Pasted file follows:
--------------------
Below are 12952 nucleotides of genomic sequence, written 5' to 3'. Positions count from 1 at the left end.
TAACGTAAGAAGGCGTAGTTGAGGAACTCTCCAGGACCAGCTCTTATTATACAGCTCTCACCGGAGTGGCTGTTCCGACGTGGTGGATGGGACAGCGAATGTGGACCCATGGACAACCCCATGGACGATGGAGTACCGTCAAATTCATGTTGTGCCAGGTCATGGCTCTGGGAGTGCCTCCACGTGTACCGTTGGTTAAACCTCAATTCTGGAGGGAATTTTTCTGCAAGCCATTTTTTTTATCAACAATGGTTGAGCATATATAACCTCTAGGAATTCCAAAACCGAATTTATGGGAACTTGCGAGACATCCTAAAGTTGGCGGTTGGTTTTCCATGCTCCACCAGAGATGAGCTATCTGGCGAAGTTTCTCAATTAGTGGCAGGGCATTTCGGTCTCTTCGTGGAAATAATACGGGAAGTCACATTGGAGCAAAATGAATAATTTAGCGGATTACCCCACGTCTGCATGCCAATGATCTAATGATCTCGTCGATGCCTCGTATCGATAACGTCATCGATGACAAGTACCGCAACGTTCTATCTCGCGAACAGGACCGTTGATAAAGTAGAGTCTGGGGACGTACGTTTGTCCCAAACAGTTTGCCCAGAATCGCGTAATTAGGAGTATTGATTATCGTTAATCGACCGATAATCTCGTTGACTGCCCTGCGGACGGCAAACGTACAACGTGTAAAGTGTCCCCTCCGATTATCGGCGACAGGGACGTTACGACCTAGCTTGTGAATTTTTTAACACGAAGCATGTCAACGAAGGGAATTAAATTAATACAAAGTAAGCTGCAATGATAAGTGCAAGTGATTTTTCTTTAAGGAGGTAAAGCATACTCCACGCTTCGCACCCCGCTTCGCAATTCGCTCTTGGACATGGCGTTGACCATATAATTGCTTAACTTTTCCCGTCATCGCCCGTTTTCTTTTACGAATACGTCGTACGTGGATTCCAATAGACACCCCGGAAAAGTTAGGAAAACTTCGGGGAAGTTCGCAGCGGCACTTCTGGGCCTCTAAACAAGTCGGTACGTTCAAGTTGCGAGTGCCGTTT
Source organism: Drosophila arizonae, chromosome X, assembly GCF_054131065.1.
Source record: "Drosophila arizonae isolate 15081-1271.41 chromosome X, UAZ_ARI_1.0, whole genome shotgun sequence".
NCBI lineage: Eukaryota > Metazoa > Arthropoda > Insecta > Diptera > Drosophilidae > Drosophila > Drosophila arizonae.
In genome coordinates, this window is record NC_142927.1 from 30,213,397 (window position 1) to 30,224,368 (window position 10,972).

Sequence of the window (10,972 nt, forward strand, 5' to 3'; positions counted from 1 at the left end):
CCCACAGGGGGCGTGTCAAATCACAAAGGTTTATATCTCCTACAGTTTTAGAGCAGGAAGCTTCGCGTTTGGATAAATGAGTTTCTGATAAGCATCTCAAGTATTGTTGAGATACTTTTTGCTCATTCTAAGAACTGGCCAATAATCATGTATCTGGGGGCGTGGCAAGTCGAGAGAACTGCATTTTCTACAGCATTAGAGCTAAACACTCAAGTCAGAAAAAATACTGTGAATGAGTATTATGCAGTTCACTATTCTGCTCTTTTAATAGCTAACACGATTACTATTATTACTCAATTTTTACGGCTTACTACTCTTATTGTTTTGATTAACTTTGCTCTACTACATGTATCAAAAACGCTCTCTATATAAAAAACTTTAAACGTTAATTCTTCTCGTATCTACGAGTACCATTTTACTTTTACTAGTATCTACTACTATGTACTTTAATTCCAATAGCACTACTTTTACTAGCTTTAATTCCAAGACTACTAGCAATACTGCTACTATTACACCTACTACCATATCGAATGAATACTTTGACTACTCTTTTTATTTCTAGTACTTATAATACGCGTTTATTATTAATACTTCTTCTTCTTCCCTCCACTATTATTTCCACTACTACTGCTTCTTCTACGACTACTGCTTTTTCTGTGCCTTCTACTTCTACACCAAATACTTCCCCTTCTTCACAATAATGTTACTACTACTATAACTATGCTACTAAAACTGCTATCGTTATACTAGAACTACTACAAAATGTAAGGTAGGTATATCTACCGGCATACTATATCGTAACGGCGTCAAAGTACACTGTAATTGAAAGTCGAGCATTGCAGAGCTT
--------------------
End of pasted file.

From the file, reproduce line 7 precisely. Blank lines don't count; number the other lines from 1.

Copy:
Sequence of the window (10,972 nt, forward strand, 5' to 3'; positions counted from 1 at the left end):